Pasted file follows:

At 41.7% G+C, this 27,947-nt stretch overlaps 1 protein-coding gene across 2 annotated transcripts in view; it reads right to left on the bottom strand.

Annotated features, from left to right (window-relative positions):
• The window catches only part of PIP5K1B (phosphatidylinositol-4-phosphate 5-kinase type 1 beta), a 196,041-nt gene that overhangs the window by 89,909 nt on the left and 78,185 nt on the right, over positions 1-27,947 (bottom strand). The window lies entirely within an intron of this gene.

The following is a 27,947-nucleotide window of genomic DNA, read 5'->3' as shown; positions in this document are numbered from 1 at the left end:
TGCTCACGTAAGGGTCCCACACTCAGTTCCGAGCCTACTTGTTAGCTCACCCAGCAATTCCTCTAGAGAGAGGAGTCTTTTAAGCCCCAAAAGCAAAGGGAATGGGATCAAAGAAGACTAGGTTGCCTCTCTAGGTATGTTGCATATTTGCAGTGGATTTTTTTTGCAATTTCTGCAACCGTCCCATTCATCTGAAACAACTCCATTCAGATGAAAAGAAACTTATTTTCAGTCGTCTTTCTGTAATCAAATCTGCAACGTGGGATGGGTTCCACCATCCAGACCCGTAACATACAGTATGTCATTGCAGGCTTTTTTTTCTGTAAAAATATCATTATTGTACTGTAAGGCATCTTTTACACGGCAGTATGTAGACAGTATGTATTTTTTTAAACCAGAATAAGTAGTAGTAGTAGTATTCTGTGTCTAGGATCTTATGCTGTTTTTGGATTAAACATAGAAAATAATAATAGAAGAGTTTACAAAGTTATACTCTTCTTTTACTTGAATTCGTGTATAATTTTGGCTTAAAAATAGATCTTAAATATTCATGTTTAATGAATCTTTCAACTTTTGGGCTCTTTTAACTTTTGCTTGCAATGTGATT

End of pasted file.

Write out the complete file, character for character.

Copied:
At 41.7% G+C, this 27,947-nt stretch overlaps 1 protein-coding gene across 2 annotated transcripts in view; it reads right to left on the bottom strand.

Annotated features, from left to right (window-relative positions):
• The window catches only part of PIP5K1B (phosphatidylinositol-4-phosphate 5-kinase type 1 beta), a 196,041-nt gene that overhangs the window by 89,909 nt on the left and 78,185 nt on the right, over positions 1-27,947 (bottom strand). The window lies entirely within an intron of this gene.

The following is a 27,947-nucleotide window of genomic DNA, read 5'->3' as shown; positions in this document are numbered from 1 at the left end:
TGCTCACGTAAGGGTCCCACACTCAGTTCCGAGCCTACTTGTTAGCTCACCCAGCAATTCCTCTAGAGAGAGGAGTCTTTTAAGCCCCAAAAGCAAAGGGAATGGGATCAAAGAAGACTAGGTTGCCTCTCTAGGTATGTTGCATATTTGCAGTGGATTTTTTTTGCAATTTCTGCAACCGTCCCATTCATCTGAAACAACTCCATTCAGATGAAAAGAAACTTATTTTCAGTCGTCTTTCTGTAATCAAATCTGCAACGTGGGATGGGTTCCACCATCCAGACCCGTAACATACAGTATGTCATTGCAGGCTTTTTTTTCTGTAAAAATATCATTATTGTACTGTAAGGCATCTTTTACACGGCAGTATGTAGACAGTATGTATTTTTTTAAACCAGAATAAGTAGTAGTAGTAGTATTCTGTGTCTAGGATCTTATGCTGTTTTTGGATTAAACATAGAAAATAATAATAGAAGAGTTTACAAAGTTATACTCTTCTTTTACTTGAATTCGTGTATAATTTTGGCTTAAAAATAGATCTTAAATATTCATGTTTAATGAATCTTTCAACTTTTGGGCTCTTTTAACTTTTGCTTGCAATGTGATT